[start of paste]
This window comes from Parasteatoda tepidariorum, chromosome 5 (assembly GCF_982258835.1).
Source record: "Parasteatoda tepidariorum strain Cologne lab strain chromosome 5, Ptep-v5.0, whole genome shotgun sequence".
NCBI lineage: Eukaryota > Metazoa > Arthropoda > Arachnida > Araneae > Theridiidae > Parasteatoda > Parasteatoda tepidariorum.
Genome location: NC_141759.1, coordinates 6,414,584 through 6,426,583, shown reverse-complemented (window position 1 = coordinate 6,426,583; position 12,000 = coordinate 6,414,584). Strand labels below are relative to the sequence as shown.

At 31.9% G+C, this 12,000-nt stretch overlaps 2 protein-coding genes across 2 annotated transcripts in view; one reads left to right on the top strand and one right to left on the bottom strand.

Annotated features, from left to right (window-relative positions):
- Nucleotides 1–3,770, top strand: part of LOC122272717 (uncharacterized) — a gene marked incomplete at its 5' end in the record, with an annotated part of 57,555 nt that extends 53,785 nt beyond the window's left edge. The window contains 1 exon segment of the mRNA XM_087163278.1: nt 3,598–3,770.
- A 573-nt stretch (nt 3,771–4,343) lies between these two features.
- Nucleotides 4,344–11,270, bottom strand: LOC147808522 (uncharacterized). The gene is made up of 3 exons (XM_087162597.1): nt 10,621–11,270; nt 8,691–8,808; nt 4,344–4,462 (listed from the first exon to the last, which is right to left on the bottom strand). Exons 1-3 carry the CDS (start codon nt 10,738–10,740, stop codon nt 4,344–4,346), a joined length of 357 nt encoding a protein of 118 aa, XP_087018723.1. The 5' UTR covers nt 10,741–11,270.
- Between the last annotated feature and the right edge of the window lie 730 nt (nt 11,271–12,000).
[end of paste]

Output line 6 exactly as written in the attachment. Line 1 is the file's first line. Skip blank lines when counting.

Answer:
Annotated features, from left to right (window-relative positions):